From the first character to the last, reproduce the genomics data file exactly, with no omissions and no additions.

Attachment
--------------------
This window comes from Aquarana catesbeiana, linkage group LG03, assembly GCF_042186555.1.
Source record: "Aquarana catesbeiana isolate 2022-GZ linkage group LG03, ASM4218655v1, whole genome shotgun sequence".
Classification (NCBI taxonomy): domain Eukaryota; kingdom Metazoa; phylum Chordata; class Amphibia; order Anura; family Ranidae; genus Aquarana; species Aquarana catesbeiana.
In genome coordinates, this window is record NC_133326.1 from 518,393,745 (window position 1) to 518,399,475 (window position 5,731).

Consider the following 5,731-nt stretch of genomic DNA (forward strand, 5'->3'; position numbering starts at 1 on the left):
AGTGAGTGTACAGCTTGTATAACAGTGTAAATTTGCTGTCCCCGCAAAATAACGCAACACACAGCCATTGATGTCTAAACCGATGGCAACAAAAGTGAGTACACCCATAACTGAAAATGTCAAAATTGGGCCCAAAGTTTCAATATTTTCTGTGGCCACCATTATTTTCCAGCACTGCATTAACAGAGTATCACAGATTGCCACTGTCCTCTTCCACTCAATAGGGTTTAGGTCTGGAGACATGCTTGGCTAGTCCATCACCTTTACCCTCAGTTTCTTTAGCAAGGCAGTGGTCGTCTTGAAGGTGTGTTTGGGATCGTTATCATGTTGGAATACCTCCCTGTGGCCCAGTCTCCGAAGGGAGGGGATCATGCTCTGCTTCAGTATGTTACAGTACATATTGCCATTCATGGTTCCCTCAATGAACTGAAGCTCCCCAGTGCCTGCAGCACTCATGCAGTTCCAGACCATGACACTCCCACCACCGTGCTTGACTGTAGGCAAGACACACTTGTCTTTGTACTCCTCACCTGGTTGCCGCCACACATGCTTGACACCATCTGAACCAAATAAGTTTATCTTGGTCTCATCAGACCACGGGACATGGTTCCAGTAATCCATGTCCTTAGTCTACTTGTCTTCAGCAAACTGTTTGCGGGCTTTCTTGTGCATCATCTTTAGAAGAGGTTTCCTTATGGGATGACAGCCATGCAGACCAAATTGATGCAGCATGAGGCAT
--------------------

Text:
This window comes from Aquarana catesbeiana, linkage group LG03, assembly GCF_042186555.1.
Source record: "Aquarana catesbeiana isolate 2022-GZ linkage group LG03, ASM4218655v1, whole genome shotgun sequence".
Classification (NCBI taxonomy): domain Eukaryota; kingdom Metazoa; phylum Chordata; class Amphibia; order Anura; family Ranidae; genus Aquarana; species Aquarana catesbeiana.
In genome coordinates, this window is record NC_133326.1 from 518,393,745 (window position 1) to 518,399,475 (window position 5,731).

Consider the following 5,731-nt stretch of genomic DNA (forward strand, 5'->3'; position numbering starts at 1 on the left):
AGTGAGTGTACAGCTTGTATAACAGTGTAAATTTGCTGTCCCCGCAAAATAACGCAACACACAGCCATTGATGTCTAAACCGATGGCAACAAAAGTGAGTACACCCATAACTGAAAATGTCAAAATTGGGCCCAAAGTTTCAATATTTTCTGTGGCCACCATTATTTTCCAGCACTGCATTAACAGAGTATCACAGATTGCCACTGTCCTCTTCCACTCAATAGGGTTTAGGTCTGGAGACATGCTTGGCTAGTCCATCACCTTTACCCTCAGTTTCTTTAGCAAGGCAGTGGTCGTCTTGAAGGTGTGTTTGGGATCGTTATCATGTTGGAATACCTCCCTGTGGCCCAGTCTCCGAAGGGAGGGGATCATGCTCTGCTTCAGTATGTTACAGTACATATTGCCATTCATGGTTCCCTCAATGAACTGAAGCTCCCCAGTGCCTGCAGCACTCATGCAGTTCCAGACCATGACACTCCCACCACCGTGCTTGACTGTAGGCAAGACACACTTGTCTTTGTACTCCTCACCTGGTTGCCGCCACACATGCTTGACACCATCTGAACCAAATAAGTTTATCTTGGTCTCATCAGACCACGGGACATGGTTCCAGTAATCCATGTCCTTAGTCTACTTGTCTTCAGCAAACTGTTTGCGGGCTTTCTTGTGCATCATCTTTAGAAGAGGTTTCCTTATGGGATGACAGCCATGCAGACCAAATTGATGCAGCATGAGGCAT